upon him every instant, they hail his decreasing strength with joy.
'Stop thief!' Ay, stop him for God's sake, were it only in mercy!
Stopped at last! A clever blow. He is down upon the pavement; and the
crowd eagerly gather round him: each new comer, jostling and
struggling with the others to catch a glimpse. 'Stand aside!' 'Give
him a little air!' 'Nonsense! he don't deserve it.' 'Where's the
gentleman?' 'Here his is, coming down the street.' 'Make room there
for the gentleman!' 'Is this the boy, sir!' 'Yes.'
Oliver lay, covered with mud and dust, and bleeding from the mouth,
looking wildly round upon the heap of faces that surrounded him, when
the old gentleman was officiously dragged and pushed into the circle by
the foremost of the pursuers.
'Yes,' said the gentleman, 'I am afraid it is the boy.'
'Afraid!' murmured the crowd. 'That's a good 'un!'
'Poor fellow!' said the gentleman, 'he has hurt himself.'
'<I>I</I> did that, sir,' said a great lubberly fellow, stepping forward;
'and preciously I cut my knuckle agin' his mouth. I stopped him, sir.'
The follow touched his hat with a grin, expecting something for his
pains; but, the old gentleman, eyeing him with an expression of
dislike, look anxiously round, as if he contemplated running away
himself: which it is very possible he might have attempted to do, and
thus have afforded another chase, had not a police officer (who is
generally the last person to arrive in such cases) at that moment made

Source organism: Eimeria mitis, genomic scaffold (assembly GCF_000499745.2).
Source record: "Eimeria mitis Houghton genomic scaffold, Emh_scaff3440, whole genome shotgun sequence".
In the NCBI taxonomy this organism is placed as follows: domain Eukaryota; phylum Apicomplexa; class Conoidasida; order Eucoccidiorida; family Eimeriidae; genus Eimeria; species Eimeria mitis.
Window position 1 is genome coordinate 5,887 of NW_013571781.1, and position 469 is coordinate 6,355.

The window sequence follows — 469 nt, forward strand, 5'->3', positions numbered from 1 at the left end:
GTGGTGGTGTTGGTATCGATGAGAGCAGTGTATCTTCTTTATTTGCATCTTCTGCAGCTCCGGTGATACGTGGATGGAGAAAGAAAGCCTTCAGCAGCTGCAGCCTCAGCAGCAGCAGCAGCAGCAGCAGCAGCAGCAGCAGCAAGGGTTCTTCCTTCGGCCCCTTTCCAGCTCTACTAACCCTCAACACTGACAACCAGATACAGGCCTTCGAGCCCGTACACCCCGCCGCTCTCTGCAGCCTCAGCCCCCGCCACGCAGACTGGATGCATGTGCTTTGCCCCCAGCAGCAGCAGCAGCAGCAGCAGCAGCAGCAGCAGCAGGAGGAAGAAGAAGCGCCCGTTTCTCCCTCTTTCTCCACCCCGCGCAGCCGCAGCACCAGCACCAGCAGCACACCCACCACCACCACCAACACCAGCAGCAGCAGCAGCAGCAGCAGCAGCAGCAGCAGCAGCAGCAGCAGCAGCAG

his way through the crowd, and seized Oliver by the collar.
'Come, get up,' said the man, roughly.
'It wasn't me indeed, sir. Indeed, indeed, it was two other boys,'
said Oliver, clasping his hands passionately, and looking round. 'They
are here somewhere.'
'Oh no, they ain't,' said the officer. He meant this to be ironical,
but it was true besides; for the Dodger and Charley Bates had filed off
down the first convenient court they came to.
'Come, get up!'
'Don't hurt him,' said the old gentleman, compassionately.
'Oh no, I won't hurt him,' replied the officer, tearing his jacket half
off his back, in proof thereof. 'Come, I know you; it won't do. Will
you stand upon your legs, you young devil?'
Oliver, who could hardly stand, made a shift to raise himself on his
feet, and was at once lugged along the streets by the jacket-collar, at
a rapid pace. The gentleman walked on with them by the officer's side;
and as many of the crowd as could achieve the feat, got a little ahead,
and stared back at Oliver from time to time. The boys shouted in
triumph; and on they went.